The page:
Heading to Avignon to have his confirmation endorsed by the Pope he fell ill but was cured by drinking putrid water (not recommended).
A councillor of Edward III, Thomas was forced to give up some rights and privileges of the abbey during the Peasants’ Revolt of 1381 which saw the local population besiege the town and threaten to burn down the abbey in response to taxes.
Having saved the building, he now rests under it. The ecclesiastical brass that marks his tomb has been described as one of the finest in England.
Bringing home the Bacon
Philosopher and statesman, Francis Bacon is often called one of the fathers of modern science and was a key player in the founding of the American colonies.
He sought preferment at the courts of Elizabeth I and the early Stuarts. He was knighted in 1603, became Lord Chancellor in 1618 and was raised to the peerage as Lord Verulam, as his estate, Gorhambury, was near St Albans.
Even Bacon’s brilliance and obsequiousness couldn’t prevent a fall from grace however and he was accused of taking bribes, briefly banged up in the Tower, then ‘retired’ to his Hertfordshire estate.
Fittingly for his support of empirical study, legend has it that he caught a chill while stuffing a fowl with snow to discover its preservative powers and died soon after.
He is buried in St Michael’s in St Albans where a life-size monument shows Bacon pondering in an armchair.
Lady Anne's defiance
The grand early 18th century grave of Lady Anne Grimston in St Peter’s churchyard in Tewin stands out as it has been tilted over and half engulfed by a sycamore.
The story is that Lady Anne challenged heaven to ‘render asunder’ her tomb if there was such a thing as everlasting life.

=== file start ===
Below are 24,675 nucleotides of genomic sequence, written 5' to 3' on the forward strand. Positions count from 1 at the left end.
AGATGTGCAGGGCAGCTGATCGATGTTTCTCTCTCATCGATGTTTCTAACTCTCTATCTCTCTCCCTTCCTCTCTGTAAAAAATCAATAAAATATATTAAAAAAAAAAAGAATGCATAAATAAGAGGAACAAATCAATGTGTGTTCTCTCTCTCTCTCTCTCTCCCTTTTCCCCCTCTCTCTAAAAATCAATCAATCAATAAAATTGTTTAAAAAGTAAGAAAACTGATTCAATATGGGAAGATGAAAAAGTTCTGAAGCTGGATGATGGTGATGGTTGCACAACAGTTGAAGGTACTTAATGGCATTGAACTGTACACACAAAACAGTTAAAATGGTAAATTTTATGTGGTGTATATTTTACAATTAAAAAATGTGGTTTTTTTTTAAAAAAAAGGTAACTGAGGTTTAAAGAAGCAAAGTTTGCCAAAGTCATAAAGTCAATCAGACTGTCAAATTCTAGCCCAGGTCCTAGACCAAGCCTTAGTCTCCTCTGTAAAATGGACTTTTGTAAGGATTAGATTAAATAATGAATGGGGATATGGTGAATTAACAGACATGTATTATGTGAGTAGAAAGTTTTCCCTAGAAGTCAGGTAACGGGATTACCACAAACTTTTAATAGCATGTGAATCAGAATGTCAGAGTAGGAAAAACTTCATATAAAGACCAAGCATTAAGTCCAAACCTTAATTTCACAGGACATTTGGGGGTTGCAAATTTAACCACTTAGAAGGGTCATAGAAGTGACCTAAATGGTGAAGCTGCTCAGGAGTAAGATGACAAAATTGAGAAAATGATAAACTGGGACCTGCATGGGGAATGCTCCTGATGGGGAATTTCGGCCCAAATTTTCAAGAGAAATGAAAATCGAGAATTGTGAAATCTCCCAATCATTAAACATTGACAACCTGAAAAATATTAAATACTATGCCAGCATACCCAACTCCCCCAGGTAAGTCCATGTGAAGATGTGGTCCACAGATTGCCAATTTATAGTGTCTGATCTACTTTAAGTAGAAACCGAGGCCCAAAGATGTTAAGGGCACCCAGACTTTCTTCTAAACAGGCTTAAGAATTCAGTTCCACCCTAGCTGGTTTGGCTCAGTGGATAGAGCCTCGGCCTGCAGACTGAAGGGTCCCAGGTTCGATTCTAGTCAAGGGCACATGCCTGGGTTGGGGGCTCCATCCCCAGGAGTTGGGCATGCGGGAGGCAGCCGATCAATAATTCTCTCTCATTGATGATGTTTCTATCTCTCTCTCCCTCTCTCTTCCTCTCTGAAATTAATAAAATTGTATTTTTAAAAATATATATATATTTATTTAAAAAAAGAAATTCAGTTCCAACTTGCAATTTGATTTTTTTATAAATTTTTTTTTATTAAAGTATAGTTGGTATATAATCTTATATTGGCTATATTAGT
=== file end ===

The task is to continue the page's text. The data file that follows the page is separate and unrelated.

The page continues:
As with many a good story it has a tenuous link to facts - she was probably very religious and it was the Victorians who made up the tale when surrounding trees - then an ash as well as a sycamore - moved heaven and earth.
1st Earl Cowper
Now, we have to be careful here, for we’re not talking about the famous poet William Cowper, son of a Berkhamsted rector, but an earlier namesake.
Born 1664, the barrister, MP and Lord Keeper of the Great Seal, became Baron Cowper from 1706, was twice Lord Chancellor, and became Earl Cowper in 1718.
He dished out severe sentences on peers implicated in the Jacobite Rising of 1715.
His residence was at Panshanger, a house that was demolished in the 1950s. He is buried at St Mary’s in Hertingfordbury.
Henry Trigg, born 1667, ensured his notoriety by demanding to be buried in the rafters of his property.
A prosperous Stevenage grocer as well as a churchwarden at nearby St Nicholas, after allegedly witnessing 'body snatchers' at the graveyard, he had a fear of being dug up himself.